Not so pure and simple: What the riot report tells us

The latest report on the riots published by the Riots, Communities and Victims Panel reveals nothing new. The main points made about bad parenting, lack of social access, the issue of police, communication and the role of schools are not new ideas, but perhaps the publicity that this report has received will finally make the government and local authorities listen to real issues faced by people in the areas studied.

Several commentators at the time of and shortly after the riots noted that they were there result of an endemic problem related to the deprivation in the areas and the ‘forgotten society’. These comments were interpreted as sympathising with the rioters and trying to politicise a situation that apparently had nothing to do with government, police or local authorities. The Prime Minister was quick to label the riots a “ mindless violence”, stating that it was “wrong to say there is any justifiable causal link” between the shooting of Mark Duggan in Tottenham and the subsequent protest the ignited the riots.

Studies conducted shortly after the riots revealed a deeper problem. The interim report published in November pointed to deeper social issues, sweeping away comments such as “criminality pure and simple” that David Cameron is most likely (or not) eager to forget

But what has the report really told us?

As already suspected, these were not race riots, the majority of rioters convicted were not in gangs. What the panel did find was that nine in ten of the 4,000 plus rioters arrested, were already known to the police. This points to the inefficiency in dealing with reoffenders (an issue already much discussed). They suggest that some of the resources currently being spent on custody should be instead, diverted into supporting effective community sentencing. The accountability, they say, needs to include the local community. This can be done by involving local residents in deciding what projects these reoffenders should work on.

What is the key point here?


Although the majority of those interviewed said they wished to see the rioters appropriately punished, they also expressed their views of the need to provide a structure through which these offenders can come to play a positive role in their society. Communication with the local community is paramount. They need to know that their concerns are being addressed, that there are opportunities for them and their children. But without trust between the community and the authorities there can be none of this.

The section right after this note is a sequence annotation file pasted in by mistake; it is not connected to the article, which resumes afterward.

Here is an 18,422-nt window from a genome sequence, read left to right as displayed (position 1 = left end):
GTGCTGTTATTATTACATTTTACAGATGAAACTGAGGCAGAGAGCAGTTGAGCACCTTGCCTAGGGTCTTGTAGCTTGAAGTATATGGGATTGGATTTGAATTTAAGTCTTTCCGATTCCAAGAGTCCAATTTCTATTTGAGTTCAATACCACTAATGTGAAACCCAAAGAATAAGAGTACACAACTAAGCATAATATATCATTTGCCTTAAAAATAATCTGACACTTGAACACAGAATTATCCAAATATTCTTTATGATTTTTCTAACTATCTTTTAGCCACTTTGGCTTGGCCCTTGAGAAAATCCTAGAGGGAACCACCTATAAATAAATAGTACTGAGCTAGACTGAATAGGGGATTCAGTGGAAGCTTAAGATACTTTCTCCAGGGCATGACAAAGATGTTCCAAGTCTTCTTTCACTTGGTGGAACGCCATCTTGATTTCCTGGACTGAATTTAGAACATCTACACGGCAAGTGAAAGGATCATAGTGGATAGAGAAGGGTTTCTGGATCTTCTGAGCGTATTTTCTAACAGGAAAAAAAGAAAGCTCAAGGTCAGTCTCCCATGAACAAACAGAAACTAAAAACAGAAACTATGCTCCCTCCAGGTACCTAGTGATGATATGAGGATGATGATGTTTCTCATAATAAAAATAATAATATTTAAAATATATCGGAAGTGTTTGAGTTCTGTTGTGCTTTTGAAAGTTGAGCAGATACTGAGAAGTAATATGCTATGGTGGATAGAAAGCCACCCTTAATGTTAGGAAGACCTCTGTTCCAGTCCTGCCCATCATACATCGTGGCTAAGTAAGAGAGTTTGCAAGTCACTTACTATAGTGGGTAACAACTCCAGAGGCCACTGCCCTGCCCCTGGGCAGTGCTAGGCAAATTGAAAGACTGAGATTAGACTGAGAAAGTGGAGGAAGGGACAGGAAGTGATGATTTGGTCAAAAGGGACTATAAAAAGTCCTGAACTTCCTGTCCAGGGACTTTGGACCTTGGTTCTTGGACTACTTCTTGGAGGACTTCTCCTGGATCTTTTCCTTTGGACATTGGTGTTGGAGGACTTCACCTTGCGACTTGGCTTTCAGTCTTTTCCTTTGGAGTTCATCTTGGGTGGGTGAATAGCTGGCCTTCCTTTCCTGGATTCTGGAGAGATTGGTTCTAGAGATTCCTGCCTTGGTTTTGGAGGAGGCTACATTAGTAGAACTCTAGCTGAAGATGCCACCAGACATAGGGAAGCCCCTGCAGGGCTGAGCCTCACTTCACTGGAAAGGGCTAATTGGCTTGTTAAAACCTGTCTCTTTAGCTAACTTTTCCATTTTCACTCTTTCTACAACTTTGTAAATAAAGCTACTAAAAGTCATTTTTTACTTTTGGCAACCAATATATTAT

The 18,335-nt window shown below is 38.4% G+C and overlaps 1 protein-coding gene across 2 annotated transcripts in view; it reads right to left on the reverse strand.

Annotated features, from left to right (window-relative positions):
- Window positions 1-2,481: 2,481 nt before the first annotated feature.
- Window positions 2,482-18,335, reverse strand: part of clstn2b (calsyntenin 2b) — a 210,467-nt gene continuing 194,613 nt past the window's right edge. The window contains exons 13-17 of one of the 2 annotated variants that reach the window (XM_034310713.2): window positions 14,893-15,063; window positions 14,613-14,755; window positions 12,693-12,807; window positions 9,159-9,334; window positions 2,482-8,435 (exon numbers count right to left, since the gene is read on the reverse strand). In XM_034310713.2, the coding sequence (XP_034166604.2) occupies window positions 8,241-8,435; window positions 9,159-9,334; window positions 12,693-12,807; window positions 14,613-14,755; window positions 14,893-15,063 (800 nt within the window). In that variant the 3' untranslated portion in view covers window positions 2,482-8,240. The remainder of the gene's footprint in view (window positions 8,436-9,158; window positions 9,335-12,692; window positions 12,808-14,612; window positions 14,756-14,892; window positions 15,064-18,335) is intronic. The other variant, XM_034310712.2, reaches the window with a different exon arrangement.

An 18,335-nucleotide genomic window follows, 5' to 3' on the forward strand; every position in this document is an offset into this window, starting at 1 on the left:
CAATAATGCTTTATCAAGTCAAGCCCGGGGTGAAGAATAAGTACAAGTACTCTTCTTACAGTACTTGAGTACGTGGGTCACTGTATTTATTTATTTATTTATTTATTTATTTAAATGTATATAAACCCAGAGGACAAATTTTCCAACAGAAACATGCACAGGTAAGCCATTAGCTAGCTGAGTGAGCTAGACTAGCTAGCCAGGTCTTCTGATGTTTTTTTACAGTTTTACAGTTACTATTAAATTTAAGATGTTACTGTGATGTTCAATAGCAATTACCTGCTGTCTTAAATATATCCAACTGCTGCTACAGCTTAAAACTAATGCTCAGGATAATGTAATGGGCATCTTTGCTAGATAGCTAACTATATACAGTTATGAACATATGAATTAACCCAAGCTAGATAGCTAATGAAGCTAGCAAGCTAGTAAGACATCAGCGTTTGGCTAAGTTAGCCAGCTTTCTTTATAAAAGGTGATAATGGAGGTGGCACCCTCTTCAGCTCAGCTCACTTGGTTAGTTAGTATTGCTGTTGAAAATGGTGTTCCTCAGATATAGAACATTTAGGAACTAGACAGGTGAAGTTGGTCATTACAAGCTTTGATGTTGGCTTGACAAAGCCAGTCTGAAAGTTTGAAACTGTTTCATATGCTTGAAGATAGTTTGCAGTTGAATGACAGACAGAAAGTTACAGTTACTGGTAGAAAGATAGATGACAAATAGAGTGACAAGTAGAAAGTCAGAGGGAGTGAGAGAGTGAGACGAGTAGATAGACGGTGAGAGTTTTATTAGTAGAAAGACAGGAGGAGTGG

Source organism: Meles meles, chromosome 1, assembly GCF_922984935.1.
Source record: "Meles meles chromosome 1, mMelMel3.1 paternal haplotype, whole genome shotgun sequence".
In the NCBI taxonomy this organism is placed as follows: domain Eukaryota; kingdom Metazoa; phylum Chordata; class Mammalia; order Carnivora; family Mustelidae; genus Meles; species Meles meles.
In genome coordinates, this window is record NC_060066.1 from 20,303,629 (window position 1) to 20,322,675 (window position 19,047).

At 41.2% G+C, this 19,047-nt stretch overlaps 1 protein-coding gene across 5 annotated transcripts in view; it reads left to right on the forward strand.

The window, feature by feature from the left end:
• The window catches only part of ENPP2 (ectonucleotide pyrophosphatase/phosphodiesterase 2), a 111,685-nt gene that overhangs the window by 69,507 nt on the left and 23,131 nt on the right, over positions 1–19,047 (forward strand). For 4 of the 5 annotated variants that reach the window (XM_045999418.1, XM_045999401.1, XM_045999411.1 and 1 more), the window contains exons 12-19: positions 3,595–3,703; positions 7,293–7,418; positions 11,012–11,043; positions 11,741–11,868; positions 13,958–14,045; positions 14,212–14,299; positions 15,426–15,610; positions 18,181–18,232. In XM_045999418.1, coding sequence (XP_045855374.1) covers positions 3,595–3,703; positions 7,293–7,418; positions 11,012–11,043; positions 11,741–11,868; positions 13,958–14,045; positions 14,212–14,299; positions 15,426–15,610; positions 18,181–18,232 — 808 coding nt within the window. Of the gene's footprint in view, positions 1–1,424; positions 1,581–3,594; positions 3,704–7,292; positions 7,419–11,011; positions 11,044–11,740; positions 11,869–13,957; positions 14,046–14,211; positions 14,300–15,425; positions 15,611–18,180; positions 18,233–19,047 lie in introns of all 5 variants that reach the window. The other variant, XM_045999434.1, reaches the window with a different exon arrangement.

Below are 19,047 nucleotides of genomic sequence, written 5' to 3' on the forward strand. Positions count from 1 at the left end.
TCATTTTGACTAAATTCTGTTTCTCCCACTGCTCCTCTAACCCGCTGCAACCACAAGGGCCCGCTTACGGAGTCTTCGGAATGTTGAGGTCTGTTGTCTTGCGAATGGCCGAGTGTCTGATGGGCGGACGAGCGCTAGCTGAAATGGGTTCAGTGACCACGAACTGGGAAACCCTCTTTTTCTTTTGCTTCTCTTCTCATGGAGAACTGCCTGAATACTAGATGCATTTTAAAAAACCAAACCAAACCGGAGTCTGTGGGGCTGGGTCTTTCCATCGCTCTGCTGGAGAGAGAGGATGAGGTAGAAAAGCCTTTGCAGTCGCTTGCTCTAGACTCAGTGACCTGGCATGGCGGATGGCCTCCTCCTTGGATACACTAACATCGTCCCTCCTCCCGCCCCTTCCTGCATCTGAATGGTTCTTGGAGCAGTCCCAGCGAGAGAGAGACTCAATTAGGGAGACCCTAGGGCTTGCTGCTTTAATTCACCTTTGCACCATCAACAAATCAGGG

One in three people interviewed said they thought the police were corrupt; one in four who said they had recent contact with the police expressed their unhappiness with the way they were treated.

This won’t change by increasing the number of police on our streets, or introducing tougher laws to deal with rioters. You can have all the police you like filing up and down Tottenham, that won’t address the issue of getting the local residents to respect or have faith in them. The problem can only be tackled through the building up of trust. For this, the report suggests that the Department for Communities and Local Governments work with local areas to develop better engagement.

But it is not all the fault of police and largely clueless government.

Parents, of course, have the biggest and most important role in developing the character of their children. Whilst the panel point to the work of the Troubled Family Programme that deals with 120,000 disadvantaged families, they reveal that the overlaps of these families with rioter families was limited. They state that the 500,000 ‘forgotten families’ fall under the radar of government authorities and social services. Again this isn’t new. People have spoken for years about the ‘underclass’, the issue is that nothing has been done to address these problems.

Without local programmes targeted at residents, these forgotten families will remain forgotten. The youth needs to be targeted first. Support to teenage mothers is essential; the lack of recourse for struggling young parents feeds into the cycle of deprivation and underachievement in these areas. According to the report, first time mothers under the age of eighteen should be the priority for the Family Nurse Partnership, and eventually this should expand to include all young mothers under the age of twenty.

Working with schools is also paramount. Children are key and working with them at an early age vital. The number of primary school aged children finishing their first years of school without being able to read or write at the correct level is frightful. The panel has suggested that schools be held to account for the performance of the child. It is essential that schools be more transparent about how they deal with children with both behavioural and learning difficulties.

The report has highlighted was has already been obvious to so many. How can it be that half a million families can be forgotten, that deprivation in these areas go ignored? If there is anything good that can come out of the awful events of last August, let it be that these forgotten families are finally remembered.

Read my reaction to the riots in the Huffington Post here: Big Society : Forgotten Society


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